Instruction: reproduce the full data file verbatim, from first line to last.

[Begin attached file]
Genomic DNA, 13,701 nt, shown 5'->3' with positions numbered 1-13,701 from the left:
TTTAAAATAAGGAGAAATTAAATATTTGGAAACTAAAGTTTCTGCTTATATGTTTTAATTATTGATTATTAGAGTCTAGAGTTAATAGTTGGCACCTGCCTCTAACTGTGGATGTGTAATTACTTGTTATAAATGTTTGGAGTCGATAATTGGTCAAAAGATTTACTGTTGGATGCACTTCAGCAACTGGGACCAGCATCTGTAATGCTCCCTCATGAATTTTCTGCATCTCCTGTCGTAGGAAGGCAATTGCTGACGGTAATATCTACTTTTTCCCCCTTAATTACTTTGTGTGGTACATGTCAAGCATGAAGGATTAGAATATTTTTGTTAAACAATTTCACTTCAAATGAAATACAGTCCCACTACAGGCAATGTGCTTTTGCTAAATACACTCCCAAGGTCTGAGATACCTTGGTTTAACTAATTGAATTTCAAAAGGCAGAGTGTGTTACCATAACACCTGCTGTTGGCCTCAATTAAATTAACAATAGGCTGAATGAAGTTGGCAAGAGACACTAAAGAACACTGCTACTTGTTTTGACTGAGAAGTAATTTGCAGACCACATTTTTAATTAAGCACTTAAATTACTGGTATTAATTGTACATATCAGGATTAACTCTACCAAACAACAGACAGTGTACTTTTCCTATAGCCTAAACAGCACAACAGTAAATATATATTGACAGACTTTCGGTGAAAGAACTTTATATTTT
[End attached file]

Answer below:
Genomic DNA, 13,701 nt, shown 5'->3' with positions numbered 1-13,701 from the left:
TTTAAAATAAGGAGAAATTAAATATTTGGAAACTAAAGTTTCTGCTTATATGTTTTAATTATTGATTATTAGAGTCTAGAGTTAATAGTTGGCACCTGCCTCTAACTGTGGATGTGTAATTACTTGTTATAAATGTTTGGAGTCGATAATTGGTCAAAAGATTTACTGTTGGATGCACTTCAGCAACTGGGACCAGCATCTGTAATGCTCCCTCATGAATTTTCTGCATCTCCTGTCGTAGGAAGGCAATTGCTGACGGTAATATCTACTTTTTCCCCCTTAATTACTTTGTGTGGTACATGTCAAGCATGAAGGATTAGAATATTTTTGTTAAACAATTTCACTTCAAATGAAATACAGTCCCACTACAGGCAATGTGCTTTTGCTAAATACACTCCCAAGGTCTGAGATACCTTGGTTTAACTAATTGAATTTCAAAAGGCAGAGTGTGTTACCATAACACCTGCTGTTGGCCTCAATTAAATTAACAATAGGCTGAATGAAGTTGGCAAGAGACACTAAAGAACACTGCTACTTGTTTTGACTGAGAAGTAATTTGCAGACCACATTTTTAATTAAGCACTTAAATTACTGGTATTAATTGTACATATCAGGATTAACTCTACCAAACAACAGACAGTGTACTTTTCCTATAGCCTAAACAGCACAACAGTAAATATATATTGACAGACTTTCGGTGAAAGAACTTTATATTTT